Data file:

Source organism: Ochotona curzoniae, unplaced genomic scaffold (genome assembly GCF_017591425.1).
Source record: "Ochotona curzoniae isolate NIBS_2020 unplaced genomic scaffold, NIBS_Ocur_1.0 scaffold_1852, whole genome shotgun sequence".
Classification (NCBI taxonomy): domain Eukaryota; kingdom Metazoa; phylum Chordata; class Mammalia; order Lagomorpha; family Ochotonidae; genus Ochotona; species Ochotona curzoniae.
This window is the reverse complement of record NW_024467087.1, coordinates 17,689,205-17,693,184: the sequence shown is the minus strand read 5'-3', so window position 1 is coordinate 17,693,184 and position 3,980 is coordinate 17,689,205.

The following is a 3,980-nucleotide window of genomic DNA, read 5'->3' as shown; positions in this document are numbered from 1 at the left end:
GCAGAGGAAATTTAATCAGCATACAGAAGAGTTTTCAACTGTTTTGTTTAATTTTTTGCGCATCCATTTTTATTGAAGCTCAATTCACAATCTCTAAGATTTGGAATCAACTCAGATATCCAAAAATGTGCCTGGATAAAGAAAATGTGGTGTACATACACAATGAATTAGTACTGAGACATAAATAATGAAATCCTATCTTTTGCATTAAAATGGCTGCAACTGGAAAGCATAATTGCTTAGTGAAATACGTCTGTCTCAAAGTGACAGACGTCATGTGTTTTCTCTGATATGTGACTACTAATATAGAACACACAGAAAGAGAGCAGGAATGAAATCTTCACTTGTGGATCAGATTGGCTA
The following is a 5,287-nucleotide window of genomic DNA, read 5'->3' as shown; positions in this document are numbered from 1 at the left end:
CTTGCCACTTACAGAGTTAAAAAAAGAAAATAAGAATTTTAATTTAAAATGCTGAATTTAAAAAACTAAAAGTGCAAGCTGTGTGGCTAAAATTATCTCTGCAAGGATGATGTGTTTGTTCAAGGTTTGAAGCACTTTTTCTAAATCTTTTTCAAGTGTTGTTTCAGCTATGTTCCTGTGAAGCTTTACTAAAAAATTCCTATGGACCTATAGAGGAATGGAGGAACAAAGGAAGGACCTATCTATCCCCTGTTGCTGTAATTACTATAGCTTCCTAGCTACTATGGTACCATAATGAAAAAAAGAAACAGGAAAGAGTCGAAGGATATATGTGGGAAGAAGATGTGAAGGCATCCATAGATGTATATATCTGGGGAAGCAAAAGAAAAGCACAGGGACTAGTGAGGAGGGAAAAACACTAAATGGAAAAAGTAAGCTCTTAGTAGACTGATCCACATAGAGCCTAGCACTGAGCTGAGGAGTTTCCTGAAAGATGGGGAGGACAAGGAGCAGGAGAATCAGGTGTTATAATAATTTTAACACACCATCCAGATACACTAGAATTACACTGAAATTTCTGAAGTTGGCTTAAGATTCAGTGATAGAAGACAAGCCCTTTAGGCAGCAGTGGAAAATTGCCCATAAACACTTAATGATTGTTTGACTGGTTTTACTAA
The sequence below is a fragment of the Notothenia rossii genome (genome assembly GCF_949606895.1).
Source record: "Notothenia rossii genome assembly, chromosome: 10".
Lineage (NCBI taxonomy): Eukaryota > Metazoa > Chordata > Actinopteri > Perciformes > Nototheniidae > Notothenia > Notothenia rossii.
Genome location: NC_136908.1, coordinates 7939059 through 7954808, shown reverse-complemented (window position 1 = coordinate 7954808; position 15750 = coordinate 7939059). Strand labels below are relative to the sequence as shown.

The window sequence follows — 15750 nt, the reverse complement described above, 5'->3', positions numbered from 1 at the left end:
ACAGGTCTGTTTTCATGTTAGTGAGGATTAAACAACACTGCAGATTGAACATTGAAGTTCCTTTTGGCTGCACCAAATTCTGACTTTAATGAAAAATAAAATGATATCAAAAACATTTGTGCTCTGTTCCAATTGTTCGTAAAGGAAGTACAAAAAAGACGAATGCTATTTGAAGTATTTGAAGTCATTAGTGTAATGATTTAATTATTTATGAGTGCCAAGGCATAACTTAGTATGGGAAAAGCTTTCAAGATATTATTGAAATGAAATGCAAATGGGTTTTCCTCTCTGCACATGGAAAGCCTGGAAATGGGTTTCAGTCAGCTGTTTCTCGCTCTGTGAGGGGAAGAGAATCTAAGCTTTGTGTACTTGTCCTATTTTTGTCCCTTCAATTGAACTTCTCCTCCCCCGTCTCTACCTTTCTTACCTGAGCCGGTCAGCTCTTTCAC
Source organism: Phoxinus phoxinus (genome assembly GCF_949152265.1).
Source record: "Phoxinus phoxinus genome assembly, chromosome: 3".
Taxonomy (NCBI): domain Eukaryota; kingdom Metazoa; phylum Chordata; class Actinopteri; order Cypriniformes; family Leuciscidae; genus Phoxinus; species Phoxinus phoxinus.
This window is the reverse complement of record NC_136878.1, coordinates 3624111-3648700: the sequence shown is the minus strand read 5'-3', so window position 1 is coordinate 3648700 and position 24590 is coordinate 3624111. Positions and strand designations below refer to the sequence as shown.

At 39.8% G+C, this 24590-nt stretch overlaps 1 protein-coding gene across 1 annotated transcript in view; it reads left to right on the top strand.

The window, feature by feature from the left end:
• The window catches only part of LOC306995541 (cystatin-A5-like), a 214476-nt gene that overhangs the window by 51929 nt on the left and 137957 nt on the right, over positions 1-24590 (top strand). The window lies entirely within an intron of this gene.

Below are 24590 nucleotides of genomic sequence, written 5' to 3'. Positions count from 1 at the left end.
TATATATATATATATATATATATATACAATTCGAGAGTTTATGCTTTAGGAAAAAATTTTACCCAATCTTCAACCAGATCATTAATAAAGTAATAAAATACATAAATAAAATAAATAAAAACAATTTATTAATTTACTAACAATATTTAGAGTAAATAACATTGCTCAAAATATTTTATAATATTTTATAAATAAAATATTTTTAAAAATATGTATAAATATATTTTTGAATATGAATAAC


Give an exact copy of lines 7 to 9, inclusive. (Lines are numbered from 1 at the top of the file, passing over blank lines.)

The following is a 5,287-nucleotide window of genomic DNA, read 5'->3' as shown; positions in this document are numbered from 1 at the left end:
CTTGCCACTTACAGAGTTAAAAAAAGAAAATAAGAATTTTAATTTAAAATGCTGAATTTAAAAAACTAAAAGTGCAAGCTGTGTGGCTAAAATTATCTCTGCAAGGATGATGTGTTTGTTCAAGGTTTGAAGCACTTTTTCTAAATCTTTTTCAAGTGTTGTTTCAGCTATGTTCCTGTGAAGCTTTACTAAAAAATTCCTATGGACCTATAGAGGAATGGAGGAACAAAGGAAGGACCTATCTATCCCCTGTTGCTGTAATTACTATAGCTTCCTAGCTACTATGGTACCATAATGAAAAAAAGAAACAGGAAAGAGTCGAAGGATATATGTGGGAAGAAGATGTGAAGGCATCCATAGATGTATATATCTGGGGAAGCAAAAGAAAAGCACAGGGACTAGTGAGGAGGGAAAAACACTAAATGGAAAAAGTAAGCTCTTAGTAGACTGATCCACATAGAGCCTAGCACTGAGCTGAGGAGTTTCCTGAAAGATGGGGAGGACAAGGAGCAGGAGAATCAGGTGTTATAATAATTTTAACACACCATCCAGATACACTAGAATTACACTGAAATTTCTGAAGTTGGCTTAAGATTCAGTGATAGAAGACAAGCCCTTTAGGCAGCAGTGGAAAATTGCCCATAAACACTTAATGATTGTTTGACTGGTTTTACTAA
The sequence below is a fragment of the Notothenia rossii genome (genome assembly GCF_949606895.1).